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The End of DLL Hell

How can you make this problem disappear forever? It isn't easy, but it's entirely possible. The first part of the solution lies with IT.

More often than not, IT simply won't identify different clienteles within its user population. A complete IT infrastructure must support several different types of users (see Figure 3):

  • Common users. The most obvious user category.

  • Trainers. Must have access to extremely versatile environments because their task is to train all user classes on all versions of internal systems.

  • Help desk. Must have access to all systems to support them.

  • IT infrastructure group. Particular needs include an infrastructure designed to administer other infrastructures.

  • Developers. Infrastructure needs depend on the scope of their development projects, short-term or long-term. Long-term development projects must have access not to current infrastructures, but rather to upcoming infrastructures.

Figure 3 Figure 3 IT clienteles.

In addition, IT must aim to deliver different infrastructure levels for different clienteles. They are already used to living with at least two basic infrastructure levels: the current level and the new level that's being deployed. Depending on the size of the organization, this infrastructure level coexistence can last several months. The current infrastructure is considered to be "n – 1" and the new infrastructure becomes "n."

But if organizations want to avoid DLL Hell forever, especially the introduction of older system components within their production network, they must introduce a third operational level: "n + 1" (see Figure 4). This new level is designed to provide developers with the future version of the infrastructure. This approach means using the latest versions of infrastructure technologies for longer development projects. This may even mean using beta versions of certain products—versions that are not yet commercially available.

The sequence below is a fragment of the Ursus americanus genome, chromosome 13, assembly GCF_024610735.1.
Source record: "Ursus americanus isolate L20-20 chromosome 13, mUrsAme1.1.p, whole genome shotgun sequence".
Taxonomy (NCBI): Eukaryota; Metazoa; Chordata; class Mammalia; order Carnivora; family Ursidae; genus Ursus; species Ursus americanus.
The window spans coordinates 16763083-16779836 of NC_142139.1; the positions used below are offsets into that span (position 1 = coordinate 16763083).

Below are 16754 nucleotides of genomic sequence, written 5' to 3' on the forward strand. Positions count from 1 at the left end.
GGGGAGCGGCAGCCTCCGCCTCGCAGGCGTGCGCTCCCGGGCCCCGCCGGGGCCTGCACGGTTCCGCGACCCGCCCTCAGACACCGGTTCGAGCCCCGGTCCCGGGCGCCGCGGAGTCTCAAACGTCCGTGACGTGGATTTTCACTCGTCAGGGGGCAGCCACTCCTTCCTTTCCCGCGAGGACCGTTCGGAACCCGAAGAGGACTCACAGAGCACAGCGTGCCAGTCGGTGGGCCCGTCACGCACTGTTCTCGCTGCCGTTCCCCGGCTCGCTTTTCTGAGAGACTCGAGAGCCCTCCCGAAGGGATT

Figure 4 Figure 4 Supporting different infrastructure levels for different needs.

In fact, this approach is based on a staggered release of new infrastructure versions. It ensures that development projects are always at the forefront of the infrastructure upgrade process, often becoming internal testers for new infrastructures. Thus, when applications are ready for release, this release can be synchronized with the general release of a new version of the production infrastructure. The simplest approach is to use a six-month stagger—ensuring that development infrastructures are six months ahead of production infrastructures.

Nothing is more frustrating than discovering that your organization just finished investing in several months of internal development, only to discover that the product you're releasing is based on an obsolete infrastructure. So it's back to the drawing board to remake the system with the tools that are currently deployed. For example, if you develop a product based on Microsoft Office 2000 when Office XP has been out for some time and already boasts a service pack, you'll soon discover that you can't deploy the new version of Office because your own system isn't designed for it. To upgrade Office, you need to redesign your system from top to bottom.

A complete development support infrastructure must include several different aspects. One of these is the design of the development infrastructure itself. In most cases, this complete infrastructure only requires thought and discussion to ensure that every client's requirements are taken into account before the initial design begins.

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